Finally Weightless

FINALLY WEIGHTLESS

Unburdened of myself

at last

I discover your orbit

and float in tighter circles

around the warmth of this risen skin

between us,

closer and closer until we touch

undiscovered days and hold them,

rising and setting,

un-calendared between heaven and earth—

certain of both,

afraid of neither—

love freeing us from all gravity

as we swallow the Milky Way together

and wonder how far the speed of our new shared light will take

this finally answered prayer,

determined to find the weight of those

surrounded by something darker than this night

and carry them

as we, ourselves, were shouldered by those

who brought us to this understanding:

we go only as far as those we bring with us.

When Autumn Doesn’t Fall

On some mornings, I step outside and imagine myself among the Galilean hills, standing by the shore, waiting for the sea to brush my soles with its foam, feeling close to Jesus.
At first glance, this early morning looked for all the world like the grayest, dampest, most depressing un-dawning of a day I could remember. I hoped my little dog would get his business over and done with quickly so I could leave the sad state of the world behind and get back inside where it was warm and I could let there be light with the flick of a switch.
If I were looking for a moment by the Sea of Galilee today, it was nowhere in sight.
The World Series was over, which always leaves me melancholy as I bid farewell to my daily summer companionship with baseball. And, of course, that also meant Daylight Savings Time would leave—that night, in fact—an exclamation point to hammer in the return of darkness and the coming coldness of winter.
My annual adaptation to the falling of the year never comes easy. I’d have more success adapting a novel into English from a language I can’t read. For at least two weeks every November, I slog through—mentally and spiritually—making sure I’ve picked out a good novel by P.G. Wodehouse to read as I gain inner traction (which means any of Wodehouse’s 80-plus books).
And then I took a second glance.
What dawn was this?
The sun seemed to be rising up through the trees, stretching out through their limbs and glowing in their leaves of orange, yellow, red and every combination of those colors imaginable.
Literally, the leaves seemed lit up from within to such a degree that the world around me appeared to be filled with light.
Each leaf was a glowing ember that warmed my soul.
Against the grayness of the sky, the autumn leaves were nearly neon. The trees had puddles of light where their leaves had fallen, a reflection-like mirror so that I could see the truth:
The light that really matters doesn’t rise and fall from the east into the west each day and the departure of Daylight Savings Time cannot take it away.
The light that matters most finds a way to shine up through us into the world, as it seemed to be doing through the trees and their leaves on that first Saturday morning in the eleventh month of the passing year.
Just like Jesus said it would.
As our hearts overflow with God’s love and grace we spill over the brim of our own lives toward those around us. Like un-corked champagne from a shaken bottle, it simply cannot be stopped.
God reaches the light of love and grace into the world through our willing hearts even when every clock on the planet is re-set to accommodate a season of darkness.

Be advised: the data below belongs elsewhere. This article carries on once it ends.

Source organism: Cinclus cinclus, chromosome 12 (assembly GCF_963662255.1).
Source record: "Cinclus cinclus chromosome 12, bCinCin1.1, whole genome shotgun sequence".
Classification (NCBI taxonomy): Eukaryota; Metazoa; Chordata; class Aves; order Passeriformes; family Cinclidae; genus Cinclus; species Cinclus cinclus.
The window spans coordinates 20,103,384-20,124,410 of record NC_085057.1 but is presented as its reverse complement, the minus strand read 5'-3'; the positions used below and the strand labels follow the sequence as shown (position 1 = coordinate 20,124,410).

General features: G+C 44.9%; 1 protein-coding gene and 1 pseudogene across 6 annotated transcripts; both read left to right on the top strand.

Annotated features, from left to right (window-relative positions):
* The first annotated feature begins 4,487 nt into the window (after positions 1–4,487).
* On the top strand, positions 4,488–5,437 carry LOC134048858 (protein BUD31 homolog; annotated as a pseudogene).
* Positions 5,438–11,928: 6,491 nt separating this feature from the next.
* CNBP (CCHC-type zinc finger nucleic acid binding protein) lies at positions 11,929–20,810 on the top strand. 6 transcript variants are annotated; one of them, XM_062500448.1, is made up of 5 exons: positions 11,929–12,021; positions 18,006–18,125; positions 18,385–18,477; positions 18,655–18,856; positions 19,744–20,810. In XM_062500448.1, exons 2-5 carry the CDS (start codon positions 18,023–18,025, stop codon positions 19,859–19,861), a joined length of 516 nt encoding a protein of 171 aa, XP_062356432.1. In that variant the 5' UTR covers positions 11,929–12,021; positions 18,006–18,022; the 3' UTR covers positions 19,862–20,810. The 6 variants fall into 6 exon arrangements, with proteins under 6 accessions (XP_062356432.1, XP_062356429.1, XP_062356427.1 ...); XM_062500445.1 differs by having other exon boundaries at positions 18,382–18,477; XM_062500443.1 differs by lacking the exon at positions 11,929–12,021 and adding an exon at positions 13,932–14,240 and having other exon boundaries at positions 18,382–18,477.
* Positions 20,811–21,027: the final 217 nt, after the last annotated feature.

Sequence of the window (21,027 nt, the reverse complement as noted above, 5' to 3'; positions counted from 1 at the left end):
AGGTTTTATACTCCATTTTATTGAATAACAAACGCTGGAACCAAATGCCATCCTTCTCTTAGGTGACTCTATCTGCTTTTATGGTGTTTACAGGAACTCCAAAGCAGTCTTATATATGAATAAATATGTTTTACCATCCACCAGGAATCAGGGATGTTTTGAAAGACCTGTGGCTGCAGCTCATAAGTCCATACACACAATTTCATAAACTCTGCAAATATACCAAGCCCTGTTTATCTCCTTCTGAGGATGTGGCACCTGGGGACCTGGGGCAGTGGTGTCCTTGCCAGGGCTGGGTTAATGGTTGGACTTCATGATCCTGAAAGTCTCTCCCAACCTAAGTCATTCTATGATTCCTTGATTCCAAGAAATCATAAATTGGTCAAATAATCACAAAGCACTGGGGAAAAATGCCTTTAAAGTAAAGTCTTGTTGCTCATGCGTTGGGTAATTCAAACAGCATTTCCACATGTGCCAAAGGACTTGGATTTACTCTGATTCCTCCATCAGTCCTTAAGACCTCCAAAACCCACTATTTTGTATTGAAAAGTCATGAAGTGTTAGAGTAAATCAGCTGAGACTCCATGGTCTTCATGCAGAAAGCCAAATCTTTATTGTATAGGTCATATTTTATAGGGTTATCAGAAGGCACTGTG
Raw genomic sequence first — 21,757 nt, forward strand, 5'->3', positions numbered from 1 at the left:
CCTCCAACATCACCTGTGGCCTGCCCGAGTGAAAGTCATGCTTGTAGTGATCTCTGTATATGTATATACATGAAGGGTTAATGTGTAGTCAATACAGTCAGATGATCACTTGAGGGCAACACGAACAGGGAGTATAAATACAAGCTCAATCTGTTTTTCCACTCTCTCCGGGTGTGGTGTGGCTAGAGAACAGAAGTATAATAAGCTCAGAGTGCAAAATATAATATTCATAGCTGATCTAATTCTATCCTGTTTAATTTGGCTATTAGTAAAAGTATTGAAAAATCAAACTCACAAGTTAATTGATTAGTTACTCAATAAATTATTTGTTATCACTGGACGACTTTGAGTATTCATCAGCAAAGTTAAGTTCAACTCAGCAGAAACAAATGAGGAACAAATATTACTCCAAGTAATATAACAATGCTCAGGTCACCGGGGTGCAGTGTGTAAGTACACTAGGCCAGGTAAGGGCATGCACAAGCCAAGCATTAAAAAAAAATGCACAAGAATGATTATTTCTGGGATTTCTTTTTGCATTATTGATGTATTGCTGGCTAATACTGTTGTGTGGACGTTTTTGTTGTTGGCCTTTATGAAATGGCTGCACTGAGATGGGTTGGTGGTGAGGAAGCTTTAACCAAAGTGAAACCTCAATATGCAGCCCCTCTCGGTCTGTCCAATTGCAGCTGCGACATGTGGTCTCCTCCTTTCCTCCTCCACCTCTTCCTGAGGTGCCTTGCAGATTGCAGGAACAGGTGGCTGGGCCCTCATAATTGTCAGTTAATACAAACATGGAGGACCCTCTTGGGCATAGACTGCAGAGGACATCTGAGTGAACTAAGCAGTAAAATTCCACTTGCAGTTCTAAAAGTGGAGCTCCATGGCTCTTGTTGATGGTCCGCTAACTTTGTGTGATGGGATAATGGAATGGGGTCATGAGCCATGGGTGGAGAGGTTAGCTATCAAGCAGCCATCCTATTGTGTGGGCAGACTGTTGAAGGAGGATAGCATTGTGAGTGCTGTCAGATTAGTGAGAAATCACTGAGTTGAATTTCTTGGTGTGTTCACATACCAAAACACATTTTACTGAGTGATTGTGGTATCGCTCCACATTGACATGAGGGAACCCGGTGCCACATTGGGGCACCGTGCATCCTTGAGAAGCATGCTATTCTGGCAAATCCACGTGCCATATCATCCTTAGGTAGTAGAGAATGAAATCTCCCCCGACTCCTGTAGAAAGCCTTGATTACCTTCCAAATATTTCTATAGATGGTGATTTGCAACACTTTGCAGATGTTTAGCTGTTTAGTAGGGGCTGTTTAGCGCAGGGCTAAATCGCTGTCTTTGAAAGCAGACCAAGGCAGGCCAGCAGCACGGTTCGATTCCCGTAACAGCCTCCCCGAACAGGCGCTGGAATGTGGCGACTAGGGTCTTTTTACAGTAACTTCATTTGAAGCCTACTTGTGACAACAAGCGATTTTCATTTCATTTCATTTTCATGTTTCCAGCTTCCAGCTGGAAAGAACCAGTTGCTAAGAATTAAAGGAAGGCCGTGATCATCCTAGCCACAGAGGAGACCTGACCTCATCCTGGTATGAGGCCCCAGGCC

Sometimes, only surrounding grayness can translate the immortal language of the truest light into words we can understand and share with one another.
Especially sharing with those whose own limbs feel leafless and silhouetted against a sky to which they are praying for light.
The wind suddenly blows my fallen leaves into yours.
And, just now, yours into mine.
They are so mixed up together now I cannot tell whose are which and which are whose.
But, it doesn’t matter.
Together, we shine.
Fall has risen.
Galilee’s tide is high.
Our soles are awash.
And, in this moment, we are not alone.

The Last Leaf At The Bottom Of The Sky

“All who exalt themselves will be humbled, and all who humble themselves will be exalted.”
—Matthew 23:12

I am the last leaf at the bottom of the sky.
Heaven seems to end just where I begin.
The last breath of angels just where I first inhale.
A leaf I am.
And shall always be.
Forever.
And ever.
I shall never grow up to become a tree.
Not even a twig.
Leaves don’t do that.
Not a tree. No, not me.
But I am changing colors now.
Just like the sky that seems to end right where I begin.
Just like the sky when the sun comes and goes,
or is it me spinning away from all the light I will ever see
but then—always—spinning back again?
Red, yellow and orange are turning my green inside out.
Just like all the rest.
The leaves that have fallen before me.
Green together at the bottom of the sky
until the sky began to paint us with its colors of dawn and dusk, heaven brush-stroking me in ways I never dreamed possible. The sky always listening.
The sky always there.
Even in the darkness when I cannot see a thing
and I whisper leaf words toward where I believe the sky to be,
hoping heaven will hear me
even though I am just one leaf.
Even though I am not a forest.
Not even a sapling’s dream.
Even though I feel my roots clinging fiercely to the earth at the same time the wind seems to give me wings.
I am flying in place.
Going nowhere.
Being somewhere already.
Right where God put me.
A leaf until I finally leave.
And that is enough for me.
Angels—somehow—all around me.